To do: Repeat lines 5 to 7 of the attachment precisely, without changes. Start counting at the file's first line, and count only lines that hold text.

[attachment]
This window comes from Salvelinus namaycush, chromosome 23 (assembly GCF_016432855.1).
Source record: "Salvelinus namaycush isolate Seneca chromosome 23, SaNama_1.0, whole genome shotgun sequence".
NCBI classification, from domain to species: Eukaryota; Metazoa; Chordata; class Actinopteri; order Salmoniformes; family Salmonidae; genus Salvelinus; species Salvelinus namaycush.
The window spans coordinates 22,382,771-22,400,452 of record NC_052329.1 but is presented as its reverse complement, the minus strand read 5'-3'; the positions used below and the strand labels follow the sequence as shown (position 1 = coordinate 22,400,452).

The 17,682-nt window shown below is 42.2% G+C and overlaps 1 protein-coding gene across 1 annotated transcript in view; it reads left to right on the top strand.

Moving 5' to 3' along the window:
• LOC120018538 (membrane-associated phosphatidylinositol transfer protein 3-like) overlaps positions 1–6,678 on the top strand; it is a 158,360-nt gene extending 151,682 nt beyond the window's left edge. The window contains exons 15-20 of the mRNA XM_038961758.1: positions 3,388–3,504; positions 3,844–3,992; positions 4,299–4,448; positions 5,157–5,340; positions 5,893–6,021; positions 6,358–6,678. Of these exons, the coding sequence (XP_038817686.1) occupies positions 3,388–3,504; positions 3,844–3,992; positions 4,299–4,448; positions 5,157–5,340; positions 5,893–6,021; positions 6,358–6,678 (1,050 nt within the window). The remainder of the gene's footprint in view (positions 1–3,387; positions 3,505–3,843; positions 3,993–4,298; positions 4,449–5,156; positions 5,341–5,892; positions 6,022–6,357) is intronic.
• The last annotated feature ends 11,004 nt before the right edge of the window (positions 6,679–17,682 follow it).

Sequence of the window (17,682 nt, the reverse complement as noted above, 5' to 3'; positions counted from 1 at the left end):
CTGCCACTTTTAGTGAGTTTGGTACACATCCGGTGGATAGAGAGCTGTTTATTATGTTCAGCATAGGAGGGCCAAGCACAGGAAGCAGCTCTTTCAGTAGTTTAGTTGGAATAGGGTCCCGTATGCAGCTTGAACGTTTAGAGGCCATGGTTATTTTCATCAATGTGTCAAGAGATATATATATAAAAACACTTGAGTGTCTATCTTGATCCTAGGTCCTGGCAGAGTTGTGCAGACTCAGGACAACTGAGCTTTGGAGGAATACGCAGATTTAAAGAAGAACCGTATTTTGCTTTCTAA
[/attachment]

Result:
The 17,682-nt window shown below is 42.2% G+C and overlaps 1 protein-coding gene across 1 annotated transcript in view; it reads left to right on the top strand.

Moving 5' to 3' along the window:
• LOC120018538 (membrane-associated phosphatidylinositol transfer protein 3-like) overlaps positions 1–6,678 on the top strand; it is a 158,360-nt gene extending 151,682 nt beyond the window's left edge. The window contains exons 15-20 of the mRNA XM_038961758.1: positions 3,388–3,504; positions 3,844–3,992; positions 4,299–4,448; positions 5,157–5,340; positions 5,893–6,021; positions 6,358–6,678. Of these exons, the coding sequence (XP_038817686.1) occupies positions 3,388–3,504; positions 3,844–3,992; positions 4,299–4,448; positions 5,157–5,340; positions 5,893–6,021; positions 6,358–6,678 (1,050 nt within the window). The remainder of the gene's footprint in view (positions 1–3,387; positions 3,505–3,843; positions 3,993–4,298; positions 4,449–5,156; positions 5,341–5,892; positions 6,022–6,357) is intronic.